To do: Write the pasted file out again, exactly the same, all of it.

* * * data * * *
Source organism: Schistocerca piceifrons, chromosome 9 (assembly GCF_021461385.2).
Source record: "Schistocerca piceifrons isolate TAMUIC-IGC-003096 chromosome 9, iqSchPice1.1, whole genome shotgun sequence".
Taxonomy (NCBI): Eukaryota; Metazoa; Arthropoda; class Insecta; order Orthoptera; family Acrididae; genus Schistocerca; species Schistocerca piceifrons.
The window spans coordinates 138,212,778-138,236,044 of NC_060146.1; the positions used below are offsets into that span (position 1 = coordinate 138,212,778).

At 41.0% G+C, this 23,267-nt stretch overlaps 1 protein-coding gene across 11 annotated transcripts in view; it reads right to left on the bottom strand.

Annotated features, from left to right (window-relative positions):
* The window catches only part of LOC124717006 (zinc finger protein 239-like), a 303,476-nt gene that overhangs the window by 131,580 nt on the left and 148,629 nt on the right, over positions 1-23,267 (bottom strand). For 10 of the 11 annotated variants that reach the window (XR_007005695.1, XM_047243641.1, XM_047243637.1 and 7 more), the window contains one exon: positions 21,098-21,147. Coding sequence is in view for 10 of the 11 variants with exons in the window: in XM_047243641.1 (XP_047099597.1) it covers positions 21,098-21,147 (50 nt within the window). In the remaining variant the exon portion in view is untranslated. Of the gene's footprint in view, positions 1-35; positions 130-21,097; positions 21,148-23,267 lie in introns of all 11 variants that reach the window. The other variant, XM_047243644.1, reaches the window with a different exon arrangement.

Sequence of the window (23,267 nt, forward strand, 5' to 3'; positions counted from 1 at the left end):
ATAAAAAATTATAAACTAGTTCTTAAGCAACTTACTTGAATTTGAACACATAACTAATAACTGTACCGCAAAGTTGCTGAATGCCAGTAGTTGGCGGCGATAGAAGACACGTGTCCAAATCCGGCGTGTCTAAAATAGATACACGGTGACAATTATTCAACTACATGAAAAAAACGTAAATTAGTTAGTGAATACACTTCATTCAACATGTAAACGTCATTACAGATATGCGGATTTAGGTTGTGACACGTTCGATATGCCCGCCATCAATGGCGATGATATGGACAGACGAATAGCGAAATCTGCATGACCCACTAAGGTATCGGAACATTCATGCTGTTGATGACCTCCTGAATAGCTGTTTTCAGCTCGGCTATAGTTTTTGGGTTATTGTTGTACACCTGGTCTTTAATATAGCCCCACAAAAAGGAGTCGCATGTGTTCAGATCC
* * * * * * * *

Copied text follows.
Source organism: Schistocerca piceifrons, chromosome 9 (assembly GCF_021461385.2).
Source record: "Schistocerca piceifrons isolate TAMUIC-IGC-003096 chromosome 9, iqSchPice1.1, whole genome shotgun sequence".
Taxonomy (NCBI): Eukaryota; Metazoa; Arthropoda; class Insecta; order Orthoptera; family Acrididae; genus Schistocerca; species Schistocerca piceifrons.
The window spans coordinates 138,212,778-138,236,044 of NC_060146.1; the positions used below are offsets into that span (position 1 = coordinate 138,212,778).

At 41.0% G+C, this 23,267-nt stretch overlaps 1 protein-coding gene across 11 annotated transcripts in view; it reads right to left on the bottom strand.

Annotated features, from left to right (window-relative positions):
* The window catches only part of LOC124717006 (zinc finger protein 239-like), a 303,476-nt gene that overhangs the window by 131,580 nt on the left and 148,629 nt on the right, over positions 1-23,267 (bottom strand). For 10 of the 11 annotated variants that reach the window (XR_007005695.1, XM_047243641.1, XM_047243637.1 and 7 more), the window contains one exon: positions 21,098-21,147. Coding sequence is in view for 10 of the 11 variants with exons in the window: in XM_047243641.1 (XP_047099597.1) it covers positions 21,098-21,147 (50 nt within the window). In the remaining variant the exon portion in view is untranslated. Of the gene's footprint in view, positions 1-35; positions 130-21,097; positions 21,148-23,267 lie in introns of all 11 variants that reach the window. The other variant, XM_047243644.1, reaches the window with a different exon arrangement.

Sequence of the window (23,267 nt, forward strand, 5' to 3'; positions counted from 1 at the left end):
ATAAAAAATTATAAACTAGTTCTTAAGCAACTTACTTGAATTTGAACACATAACTAATAACTGTACCGCAAAGTTGCTGAATGCCAGTAGTTGGCGGCGATAGAAGACACGTGTCCAAATCCGGCGTGTCTAAAATAGATACACGGTGACAATTATTCAACTACATGAAAAAAACGTAAATTAGTTAGTGAATACACTTCATTCAACATGTAAACGTCATTACAGATATGCGGATTTAGGTTGTGACACGTTCGATATGCCCGCCATCAATGGCGATGATATGGACAGACGAATAGCGAAATCTGCATGACCCACTAAGGTATCGGAACATTCATGCTGTTGATGACCTCCTGAATAGCTGTTTTCAGCTCGGCTATAGTTTTTGGGTTATTGTTGTACACCTGGTCTTTAATATAGCCCCACAAAAAGGAGTCGCATGTGTTCAGATCC